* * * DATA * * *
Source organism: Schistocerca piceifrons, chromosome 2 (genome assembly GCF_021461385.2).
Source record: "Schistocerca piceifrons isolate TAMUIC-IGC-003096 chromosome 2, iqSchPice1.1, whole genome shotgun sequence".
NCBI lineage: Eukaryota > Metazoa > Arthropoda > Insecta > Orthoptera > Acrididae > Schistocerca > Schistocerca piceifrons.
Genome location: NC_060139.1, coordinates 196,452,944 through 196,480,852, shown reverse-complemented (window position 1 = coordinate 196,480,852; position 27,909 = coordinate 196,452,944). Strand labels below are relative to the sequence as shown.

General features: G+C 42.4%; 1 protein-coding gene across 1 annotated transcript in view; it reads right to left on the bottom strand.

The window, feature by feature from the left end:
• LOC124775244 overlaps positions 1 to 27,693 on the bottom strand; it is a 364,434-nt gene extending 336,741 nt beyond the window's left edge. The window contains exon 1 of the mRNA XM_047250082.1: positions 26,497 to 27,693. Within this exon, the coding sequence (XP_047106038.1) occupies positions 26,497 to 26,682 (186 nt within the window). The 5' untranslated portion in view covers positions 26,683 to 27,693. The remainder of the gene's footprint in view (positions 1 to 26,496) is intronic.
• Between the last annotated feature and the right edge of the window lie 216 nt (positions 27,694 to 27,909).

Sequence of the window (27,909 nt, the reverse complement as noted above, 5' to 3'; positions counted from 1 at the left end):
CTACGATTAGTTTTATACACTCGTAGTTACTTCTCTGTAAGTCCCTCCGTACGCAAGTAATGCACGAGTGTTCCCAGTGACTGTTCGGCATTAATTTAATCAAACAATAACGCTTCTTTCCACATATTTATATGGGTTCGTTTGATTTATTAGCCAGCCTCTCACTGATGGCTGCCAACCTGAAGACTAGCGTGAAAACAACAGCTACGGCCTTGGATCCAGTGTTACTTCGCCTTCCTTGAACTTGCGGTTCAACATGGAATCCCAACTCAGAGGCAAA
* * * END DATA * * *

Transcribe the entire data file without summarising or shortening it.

Source organism: Schistocerca piceifrons, chromosome 2 (genome assembly GCF_021461385.2).
Source record: "Schistocerca piceifrons isolate TAMUIC-IGC-003096 chromosome 2, iqSchPice1.1, whole genome shotgun sequence".
NCBI lineage: Eukaryota > Metazoa > Arthropoda > Insecta > Orthoptera > Acrididae > Schistocerca > Schistocerca piceifrons.
Genome location: NC_060139.1, coordinates 196,452,944 through 196,480,852, shown reverse-complemented (window position 1 = coordinate 196,480,852; position 27,909 = coordinate 196,452,944). Strand labels below are relative to the sequence as shown.

General features: G+C 42.4%; 1 protein-coding gene across 1 annotated transcript in view; it reads right to left on the bottom strand.

The window, feature by feature from the left end:
• LOC124775244 overlaps positions 1 to 27,693 on the bottom strand; it is a 364,434-nt gene extending 336,741 nt beyond the window's left edge. The window contains exon 1 of the mRNA XM_047250082.1: positions 26,497 to 27,693. Within this exon, the coding sequence (XP_047106038.1) occupies positions 26,497 to 26,682 (186 nt within the window). The 5' untranslated portion in view covers positions 26,683 to 27,693. The remainder of the gene's footprint in view (positions 1 to 26,496) is intronic.
• Between the last annotated feature and the right edge of the window lie 216 nt (positions 27,694 to 27,909).

Sequence of the window (27,909 nt, the reverse complement as noted above, 5' to 3'; positions counted from 1 at the left end):
CTACGATTAGTTTTATACACTCGTAGTTACTTCTCTGTAAGTCCCTCCGTACGCAAGTAATGCACGAGTGTTCCCAGTGACTGTTCGGCATTAATTTAATCAAACAATAACGCTTCTTTCCACATATTTATATGGGTTCGTTTGATTTATTAGCCAGCCTCTCACTGATGGCTGCCAACCTGAAGACTAGCGTGAAAACAACAGCTACGGCCTTGGATCCAGTGTTACTTCGCCTTCCTTGAACTTGCGGTTCAACATGGAATCCCAACTCAGAGGCAAA